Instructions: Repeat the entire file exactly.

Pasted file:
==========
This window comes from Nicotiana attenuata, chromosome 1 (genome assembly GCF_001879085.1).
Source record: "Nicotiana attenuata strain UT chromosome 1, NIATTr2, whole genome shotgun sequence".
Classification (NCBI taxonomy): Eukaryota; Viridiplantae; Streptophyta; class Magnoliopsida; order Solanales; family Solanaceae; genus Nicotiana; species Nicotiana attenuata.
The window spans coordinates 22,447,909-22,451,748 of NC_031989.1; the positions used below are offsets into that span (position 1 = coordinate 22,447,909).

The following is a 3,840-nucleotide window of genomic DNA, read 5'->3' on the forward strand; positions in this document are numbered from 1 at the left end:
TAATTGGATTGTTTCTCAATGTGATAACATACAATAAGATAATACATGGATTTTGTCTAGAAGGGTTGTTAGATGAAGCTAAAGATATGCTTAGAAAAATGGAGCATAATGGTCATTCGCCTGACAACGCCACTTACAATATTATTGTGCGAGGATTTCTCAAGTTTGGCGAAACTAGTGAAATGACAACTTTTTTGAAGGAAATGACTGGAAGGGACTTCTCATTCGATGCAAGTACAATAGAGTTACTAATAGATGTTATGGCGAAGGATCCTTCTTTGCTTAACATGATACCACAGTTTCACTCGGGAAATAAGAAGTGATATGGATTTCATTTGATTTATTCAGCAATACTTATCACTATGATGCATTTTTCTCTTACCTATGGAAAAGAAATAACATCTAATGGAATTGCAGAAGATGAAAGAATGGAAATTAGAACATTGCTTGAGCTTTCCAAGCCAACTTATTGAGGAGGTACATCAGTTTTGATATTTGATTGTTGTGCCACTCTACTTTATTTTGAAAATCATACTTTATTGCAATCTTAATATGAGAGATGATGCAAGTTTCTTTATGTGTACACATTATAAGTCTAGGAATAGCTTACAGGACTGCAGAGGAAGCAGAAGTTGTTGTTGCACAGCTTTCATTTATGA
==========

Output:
This window comes from Nicotiana attenuata, chromosome 1 (genome assembly GCF_001879085.1).
Source record: "Nicotiana attenuata strain UT chromosome 1, NIATTr2, whole genome shotgun sequence".
Classification (NCBI taxonomy): Eukaryota; Viridiplantae; Streptophyta; class Magnoliopsida; order Solanales; family Solanaceae; genus Nicotiana; species Nicotiana attenuata.
The window spans coordinates 22,447,909-22,451,748 of NC_031989.1; the positions used below are offsets into that span (position 1 = coordinate 22,447,909).

The following is a 3,840-nucleotide window of genomic DNA, read 5'->3' on the forward strand; positions in this document are numbered from 1 at the left end:
TAATTGGATTGTTTCTCAATGTGATAACATACAATAAGATAATACATGGATTTTGTCTAGAAGGGTTGTTAGATGAAGCTAAAGATATGCTTAGAAAAATGGAGCATAATGGTCATTCGCCTGACAACGCCACTTACAATATTATTGTGCGAGGATTTCTCAAGTTTGGCGAAACTAGTGAAATGACAACTTTTTTGAAGGAAATGACTGGAAGGGACTTCTCATTCGATGCAAGTACAATAGAGTTACTAATAGATGTTATGGCGAAGGATCCTTCTTTGCTTAACATGATACCACAGTTTCACTCGGGAAATAAGAAGTGATATGGATTTCATTTGATTTATTCAGCAATACTTATCACTATGATGCATTTTTCTCTTACCTATGGAAAAGAAATAACATCTAATGGAATTGCAGAAGATGAAAGAATGGAAATTAGAACATTGCTTGAGCTTTCCAAGCCAACTTATTGAGGAGGTACATCAGTTTTGATATTTGATTGTTGTGCCACTCTACTTTATTTTGAAAATCATACTTTATTGCAATCTTAATATGAGAGATGATGCAAGTTTCTTTATGTGTACACATTATAAGTCTAGGAATAGCTTACAGGACTGCAGAGGAAGCAGAAGTTGTTGTTGCACAGCTTTCATTTATGA